It’s Not Necessary to Get a Laugh

Robert very seriously asked me, “Can you give me a joke to start my presentation?”
I replied, “Are you a good joke teller?”
“No,” he responded, “but I think I’m supposed to start a presentation with a joke.”
“Well, yes,” I explained, “you could do that if you are really good at telling appropriate jokes, but since you say you are not that good, I wouldn’t do it.” Then I added, “Do you like and want to keep your job?”

Should you start with a joke? Almost never in a business presentation, I believe. You may object, “But I want to get my audience to laugh.” A joke is only one form of humor—one that comedians study and practice for years to be good at their craft. If you really want to tell jokes, then take a workshop. Practice in the workshop, not in front of your colleagues or customers. Here are some ideas for being funny if you really don’t have the personality of a nightclub humorist.

  1. Stories: There are true, funny stories appropriate to different situations. Those are usually easier to tell than jokes. Stories I’ve heard from my clients include: got on the wrong plane and realized it too late or showing up for a Board presentation and having the wrong set of financial numbers but presenting them anyway. Cartoon: Show a humorous cartoon. I saw one that has a funny-looking character advertising “Ark Building 101” with the caption, “Plan Ahead: It wasn’t raining when Noah built the ark.” This could be a way to start a project update, report on disaster recovery or pitch a new process. At the start of another meeting, the leader wanted to discuss how to cut down on meeting time. On the screen, as people walked in, she had: “Meeting: that’s where people keep minutes but waste hours.”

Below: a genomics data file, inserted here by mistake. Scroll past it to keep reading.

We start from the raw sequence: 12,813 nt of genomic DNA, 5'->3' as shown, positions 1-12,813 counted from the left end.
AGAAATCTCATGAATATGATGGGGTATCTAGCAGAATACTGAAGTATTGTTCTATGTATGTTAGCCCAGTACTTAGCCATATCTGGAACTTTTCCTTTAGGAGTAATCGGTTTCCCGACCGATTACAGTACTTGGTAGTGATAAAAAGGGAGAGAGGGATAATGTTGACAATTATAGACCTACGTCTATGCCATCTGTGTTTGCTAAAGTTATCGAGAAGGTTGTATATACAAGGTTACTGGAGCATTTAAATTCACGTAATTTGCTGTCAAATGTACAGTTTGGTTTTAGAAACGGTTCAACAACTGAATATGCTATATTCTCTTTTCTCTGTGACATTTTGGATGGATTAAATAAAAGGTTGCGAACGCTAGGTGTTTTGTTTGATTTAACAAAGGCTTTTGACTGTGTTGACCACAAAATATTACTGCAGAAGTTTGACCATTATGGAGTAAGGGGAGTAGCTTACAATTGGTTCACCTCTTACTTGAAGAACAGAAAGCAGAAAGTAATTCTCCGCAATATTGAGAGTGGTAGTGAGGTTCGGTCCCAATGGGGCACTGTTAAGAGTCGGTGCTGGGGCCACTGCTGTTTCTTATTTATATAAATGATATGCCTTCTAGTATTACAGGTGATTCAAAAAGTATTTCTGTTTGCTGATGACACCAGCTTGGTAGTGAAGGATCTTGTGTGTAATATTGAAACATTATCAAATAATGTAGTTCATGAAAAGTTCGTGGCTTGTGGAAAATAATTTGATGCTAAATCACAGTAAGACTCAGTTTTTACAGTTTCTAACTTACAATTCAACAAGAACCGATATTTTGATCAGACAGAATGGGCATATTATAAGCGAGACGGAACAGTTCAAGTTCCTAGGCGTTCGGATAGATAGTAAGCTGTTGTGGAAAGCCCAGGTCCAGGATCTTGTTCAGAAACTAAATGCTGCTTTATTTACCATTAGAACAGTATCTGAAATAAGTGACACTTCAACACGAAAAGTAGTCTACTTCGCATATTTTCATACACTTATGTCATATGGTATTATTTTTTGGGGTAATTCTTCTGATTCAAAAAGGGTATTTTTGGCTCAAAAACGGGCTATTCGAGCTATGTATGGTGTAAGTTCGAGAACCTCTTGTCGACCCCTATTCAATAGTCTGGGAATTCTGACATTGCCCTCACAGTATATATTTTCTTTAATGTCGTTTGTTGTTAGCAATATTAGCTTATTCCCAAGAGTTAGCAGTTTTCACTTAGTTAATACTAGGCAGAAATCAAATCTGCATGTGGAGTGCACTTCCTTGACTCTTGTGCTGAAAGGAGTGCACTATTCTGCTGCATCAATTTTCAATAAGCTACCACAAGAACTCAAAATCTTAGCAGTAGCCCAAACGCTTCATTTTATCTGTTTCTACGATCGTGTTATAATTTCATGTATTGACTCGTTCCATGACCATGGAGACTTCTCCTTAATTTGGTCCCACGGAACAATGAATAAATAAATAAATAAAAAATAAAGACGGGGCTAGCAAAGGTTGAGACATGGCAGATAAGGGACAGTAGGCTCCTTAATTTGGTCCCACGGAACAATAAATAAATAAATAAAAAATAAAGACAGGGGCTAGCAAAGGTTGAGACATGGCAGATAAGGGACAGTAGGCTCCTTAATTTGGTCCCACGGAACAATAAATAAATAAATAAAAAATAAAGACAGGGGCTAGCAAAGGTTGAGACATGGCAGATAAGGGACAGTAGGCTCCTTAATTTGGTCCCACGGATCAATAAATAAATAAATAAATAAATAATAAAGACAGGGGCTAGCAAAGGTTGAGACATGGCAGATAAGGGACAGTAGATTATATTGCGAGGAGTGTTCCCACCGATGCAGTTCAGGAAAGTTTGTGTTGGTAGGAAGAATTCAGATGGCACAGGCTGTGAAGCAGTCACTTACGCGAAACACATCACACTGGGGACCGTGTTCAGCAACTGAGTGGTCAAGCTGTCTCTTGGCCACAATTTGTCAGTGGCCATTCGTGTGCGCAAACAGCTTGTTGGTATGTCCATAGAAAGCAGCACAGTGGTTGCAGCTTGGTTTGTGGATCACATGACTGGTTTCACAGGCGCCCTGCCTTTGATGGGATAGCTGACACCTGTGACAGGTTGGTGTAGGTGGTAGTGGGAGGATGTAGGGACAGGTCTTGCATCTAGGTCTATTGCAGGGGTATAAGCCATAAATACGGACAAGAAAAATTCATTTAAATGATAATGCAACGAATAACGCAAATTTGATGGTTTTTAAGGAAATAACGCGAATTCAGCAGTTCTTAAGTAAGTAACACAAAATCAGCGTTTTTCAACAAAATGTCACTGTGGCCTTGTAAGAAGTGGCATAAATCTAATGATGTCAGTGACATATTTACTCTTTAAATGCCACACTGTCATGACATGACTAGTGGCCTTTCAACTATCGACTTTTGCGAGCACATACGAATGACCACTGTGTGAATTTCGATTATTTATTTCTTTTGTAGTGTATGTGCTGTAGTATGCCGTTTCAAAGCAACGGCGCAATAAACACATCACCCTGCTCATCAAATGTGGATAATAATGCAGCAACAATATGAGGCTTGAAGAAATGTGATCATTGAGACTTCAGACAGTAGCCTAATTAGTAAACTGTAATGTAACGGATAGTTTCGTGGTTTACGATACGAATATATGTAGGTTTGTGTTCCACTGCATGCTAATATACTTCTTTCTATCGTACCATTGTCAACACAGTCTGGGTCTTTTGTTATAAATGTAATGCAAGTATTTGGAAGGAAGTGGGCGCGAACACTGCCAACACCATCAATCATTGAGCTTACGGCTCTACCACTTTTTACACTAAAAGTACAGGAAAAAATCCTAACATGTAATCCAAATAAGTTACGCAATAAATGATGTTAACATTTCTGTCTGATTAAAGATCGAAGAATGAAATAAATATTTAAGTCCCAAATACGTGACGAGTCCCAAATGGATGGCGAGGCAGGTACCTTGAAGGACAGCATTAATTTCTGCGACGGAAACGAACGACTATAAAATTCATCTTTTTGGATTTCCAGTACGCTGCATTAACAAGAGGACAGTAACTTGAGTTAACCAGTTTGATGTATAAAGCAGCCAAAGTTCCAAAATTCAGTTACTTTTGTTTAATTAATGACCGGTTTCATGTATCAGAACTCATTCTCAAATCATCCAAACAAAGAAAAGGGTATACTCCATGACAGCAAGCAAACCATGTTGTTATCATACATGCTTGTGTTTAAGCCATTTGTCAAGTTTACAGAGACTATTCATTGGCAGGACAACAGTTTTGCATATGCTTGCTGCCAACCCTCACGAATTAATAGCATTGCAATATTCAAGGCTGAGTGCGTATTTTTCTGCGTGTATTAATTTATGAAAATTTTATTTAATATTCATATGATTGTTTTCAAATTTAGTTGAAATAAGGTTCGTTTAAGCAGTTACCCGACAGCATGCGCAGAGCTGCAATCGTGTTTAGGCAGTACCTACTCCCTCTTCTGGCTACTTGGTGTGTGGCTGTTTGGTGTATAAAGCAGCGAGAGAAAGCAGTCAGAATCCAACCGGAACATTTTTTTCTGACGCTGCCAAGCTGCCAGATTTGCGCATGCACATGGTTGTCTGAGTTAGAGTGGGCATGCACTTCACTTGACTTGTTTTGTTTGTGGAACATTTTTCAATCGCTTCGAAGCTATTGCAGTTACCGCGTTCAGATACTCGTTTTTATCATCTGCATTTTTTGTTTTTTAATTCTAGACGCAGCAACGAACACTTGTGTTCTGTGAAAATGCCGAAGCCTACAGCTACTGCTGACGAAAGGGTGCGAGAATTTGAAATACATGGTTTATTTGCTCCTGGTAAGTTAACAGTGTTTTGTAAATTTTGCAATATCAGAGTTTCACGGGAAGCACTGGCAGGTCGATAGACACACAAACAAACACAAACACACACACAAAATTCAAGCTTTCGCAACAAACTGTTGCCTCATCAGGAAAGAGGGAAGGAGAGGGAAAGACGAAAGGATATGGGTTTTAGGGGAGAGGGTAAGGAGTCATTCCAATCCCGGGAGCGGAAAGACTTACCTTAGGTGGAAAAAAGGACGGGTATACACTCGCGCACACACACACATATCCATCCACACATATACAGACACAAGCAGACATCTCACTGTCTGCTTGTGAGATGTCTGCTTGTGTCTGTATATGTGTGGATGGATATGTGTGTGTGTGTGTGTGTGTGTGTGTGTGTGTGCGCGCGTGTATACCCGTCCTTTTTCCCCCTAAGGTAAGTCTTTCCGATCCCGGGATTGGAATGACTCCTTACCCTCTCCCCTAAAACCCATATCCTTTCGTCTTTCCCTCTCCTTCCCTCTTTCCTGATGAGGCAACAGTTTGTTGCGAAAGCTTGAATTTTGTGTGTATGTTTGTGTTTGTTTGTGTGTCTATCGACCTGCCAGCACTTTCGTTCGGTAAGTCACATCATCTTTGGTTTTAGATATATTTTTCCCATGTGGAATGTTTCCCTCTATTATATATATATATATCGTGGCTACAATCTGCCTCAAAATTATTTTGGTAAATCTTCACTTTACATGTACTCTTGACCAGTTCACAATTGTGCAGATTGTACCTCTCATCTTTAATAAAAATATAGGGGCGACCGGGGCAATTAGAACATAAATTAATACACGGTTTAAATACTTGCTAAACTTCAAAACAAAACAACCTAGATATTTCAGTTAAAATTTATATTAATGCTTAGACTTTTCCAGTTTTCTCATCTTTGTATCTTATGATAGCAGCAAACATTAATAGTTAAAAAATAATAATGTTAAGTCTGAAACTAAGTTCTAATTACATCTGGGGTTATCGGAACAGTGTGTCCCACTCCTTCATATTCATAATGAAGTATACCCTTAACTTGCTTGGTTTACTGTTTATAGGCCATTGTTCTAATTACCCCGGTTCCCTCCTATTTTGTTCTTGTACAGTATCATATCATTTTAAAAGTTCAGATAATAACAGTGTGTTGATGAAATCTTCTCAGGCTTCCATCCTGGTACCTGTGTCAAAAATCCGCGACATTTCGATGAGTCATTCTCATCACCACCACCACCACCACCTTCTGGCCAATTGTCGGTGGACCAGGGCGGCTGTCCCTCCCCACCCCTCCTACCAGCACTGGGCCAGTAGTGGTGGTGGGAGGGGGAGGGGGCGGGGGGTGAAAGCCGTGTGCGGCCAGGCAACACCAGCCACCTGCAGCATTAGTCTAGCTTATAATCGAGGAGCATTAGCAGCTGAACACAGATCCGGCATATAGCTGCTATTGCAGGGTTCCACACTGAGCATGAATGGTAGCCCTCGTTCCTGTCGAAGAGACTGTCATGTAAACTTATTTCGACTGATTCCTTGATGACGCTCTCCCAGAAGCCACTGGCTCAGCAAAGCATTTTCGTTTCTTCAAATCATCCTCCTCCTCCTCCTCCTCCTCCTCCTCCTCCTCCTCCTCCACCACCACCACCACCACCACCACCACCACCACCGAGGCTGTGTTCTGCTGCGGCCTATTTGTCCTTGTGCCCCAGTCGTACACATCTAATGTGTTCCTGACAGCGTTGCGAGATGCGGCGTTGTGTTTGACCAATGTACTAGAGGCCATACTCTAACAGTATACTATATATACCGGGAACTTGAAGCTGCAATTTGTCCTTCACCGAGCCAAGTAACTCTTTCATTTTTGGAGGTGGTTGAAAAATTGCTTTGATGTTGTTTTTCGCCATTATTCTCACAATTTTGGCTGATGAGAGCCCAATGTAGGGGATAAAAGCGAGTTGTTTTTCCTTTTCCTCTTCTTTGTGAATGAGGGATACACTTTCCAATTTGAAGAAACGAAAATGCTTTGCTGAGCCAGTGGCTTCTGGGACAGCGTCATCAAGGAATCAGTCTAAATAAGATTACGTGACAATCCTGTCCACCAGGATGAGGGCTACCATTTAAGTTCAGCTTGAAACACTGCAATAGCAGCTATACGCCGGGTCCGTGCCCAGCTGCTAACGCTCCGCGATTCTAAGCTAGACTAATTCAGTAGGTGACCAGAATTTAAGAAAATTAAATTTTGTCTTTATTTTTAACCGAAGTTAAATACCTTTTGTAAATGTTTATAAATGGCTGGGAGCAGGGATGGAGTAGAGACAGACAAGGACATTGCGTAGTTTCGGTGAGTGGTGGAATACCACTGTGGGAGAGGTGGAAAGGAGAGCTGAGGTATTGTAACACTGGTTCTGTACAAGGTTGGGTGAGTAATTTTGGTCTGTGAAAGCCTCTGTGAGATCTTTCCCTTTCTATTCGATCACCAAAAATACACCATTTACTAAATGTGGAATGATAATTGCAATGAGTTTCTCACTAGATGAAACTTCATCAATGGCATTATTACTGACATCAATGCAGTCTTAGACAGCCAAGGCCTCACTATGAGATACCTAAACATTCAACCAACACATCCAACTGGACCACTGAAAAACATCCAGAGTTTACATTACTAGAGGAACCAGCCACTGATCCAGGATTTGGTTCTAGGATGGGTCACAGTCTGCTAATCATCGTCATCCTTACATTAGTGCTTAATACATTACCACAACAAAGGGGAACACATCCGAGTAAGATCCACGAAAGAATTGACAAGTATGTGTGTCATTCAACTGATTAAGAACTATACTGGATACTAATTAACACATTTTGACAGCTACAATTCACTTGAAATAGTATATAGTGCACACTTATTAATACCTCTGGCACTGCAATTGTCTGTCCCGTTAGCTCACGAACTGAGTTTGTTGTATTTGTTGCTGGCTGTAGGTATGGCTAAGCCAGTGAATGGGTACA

2. Make fun of yourself: Another way to relax the audience and perhaps get a laugh is to make fun of your own behavior. For many people this is easier than trying to tell a joke, and it often comes naturally when you are having a dialogue with the audience and something pops into your mind. For example, when I’m talking about communication techniques, I frequently throw in some of my experiences of floating down a river in Alaska for 14 days with my brother and his friend—both fighter pilots. Examples I act out include the dialogue of my brother yelling at me on how to throw myself head long in the raft so he does not float away without me or when he tells me to walk five minutes to the raft by myself through bear country and I tell him he is crazy that even if I had a gun I would probably shoot myself with it. The dialogue people hear either gets them laughing or shaking their heads in disbelief.

There is a payoff when using humor and getting the audience to chuckle—people think you are more human. That makes them relax and be more receptive to your recommendations. You will also create an atmosphere where people are more likely to ask questions and really get at the heart of the issue under discussion.
One thing you should not do with humor: never do or say anything that risks offending someone. Know your audience—you can make fun of yourself, but not of them. So when in doubt, cut it out.
And one last piece of advice: if you are planning to say or do something that you think is funny, ask several colleagues for their opinions first. Do a practice rehearsal with your humor, then ask, “Would you do or say this?” Their answer will guide you.

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